Will the Prime Minister face reality and recognize that, at a
time when some 200,000 jobs are needed in Quebec to return to
pre-recession levels, the drop in the unemployment rate is
largely due to the fact that young people are disillusioned and
have given up looking for work?
Right Hon. Jean Chrétien (Prime Minister): Mr. Speaker, I
believe that the employment situation has improved but we are
extremely concerned with the unemployment rate among young
people. This is why the Minister of Human Resources
Development is working with the Secretary of State for Youth to
set up a special program to create jobs for young people. I hope
that we will be in a position to make an announcement on this
program in the next few weeks.
Mr. Michel Gauthier (Roberval): Mr. Speaker, how can the
Prime Minister keep defending his job-creation strategy when
the bad reaction to his budget in the financial community, as
well as the loss of credibility of both his finance minister and his
government, are the main causes and obstacles to job creation in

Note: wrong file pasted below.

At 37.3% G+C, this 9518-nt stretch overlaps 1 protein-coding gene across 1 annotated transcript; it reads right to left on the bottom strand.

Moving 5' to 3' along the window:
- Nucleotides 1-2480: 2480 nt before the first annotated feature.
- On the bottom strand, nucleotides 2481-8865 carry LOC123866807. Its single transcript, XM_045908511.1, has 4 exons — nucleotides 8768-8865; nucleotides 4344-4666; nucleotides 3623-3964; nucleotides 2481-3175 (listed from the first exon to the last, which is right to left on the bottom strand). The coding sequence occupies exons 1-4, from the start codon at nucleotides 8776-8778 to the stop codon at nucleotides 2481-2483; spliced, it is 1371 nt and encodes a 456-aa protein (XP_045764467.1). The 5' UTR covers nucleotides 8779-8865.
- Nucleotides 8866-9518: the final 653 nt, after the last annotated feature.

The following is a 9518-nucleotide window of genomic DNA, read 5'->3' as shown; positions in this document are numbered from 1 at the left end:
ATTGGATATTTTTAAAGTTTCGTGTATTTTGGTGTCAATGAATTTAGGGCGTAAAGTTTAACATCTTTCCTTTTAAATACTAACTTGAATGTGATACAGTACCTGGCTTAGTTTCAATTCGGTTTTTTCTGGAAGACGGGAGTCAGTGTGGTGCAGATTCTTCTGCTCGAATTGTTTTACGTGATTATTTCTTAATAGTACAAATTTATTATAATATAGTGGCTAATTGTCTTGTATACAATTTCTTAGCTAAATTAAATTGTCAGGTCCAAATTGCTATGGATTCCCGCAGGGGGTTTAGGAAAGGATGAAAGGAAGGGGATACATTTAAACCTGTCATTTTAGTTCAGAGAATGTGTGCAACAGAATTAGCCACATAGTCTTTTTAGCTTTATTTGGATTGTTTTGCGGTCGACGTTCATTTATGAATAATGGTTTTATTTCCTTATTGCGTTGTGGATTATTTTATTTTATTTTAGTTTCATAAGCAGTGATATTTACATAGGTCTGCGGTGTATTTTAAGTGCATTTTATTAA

Right Hon. Jean Chrétien (Prime Minister): Mr. Speaker,
we have a program to stimulate employment. This program was
the main element of our election platform in 1993. We clearly
stated what we intended to do. We are following our agenda. We
are on the right track. So far, results are rather positive, but it
will take time. We started off with an unemployment rate of 11.6
per cent. We do not think we can turn the situation around in just
a few weeks or even a few months. We must continue to work;
we have a well-thought-out plan which Canadians have
accepted, and we need everyone's support if we are to succeed.
The hon. member could also help. Indeed, if he talked about
employment instead of always discussing separation, our
country would be better off.
* * *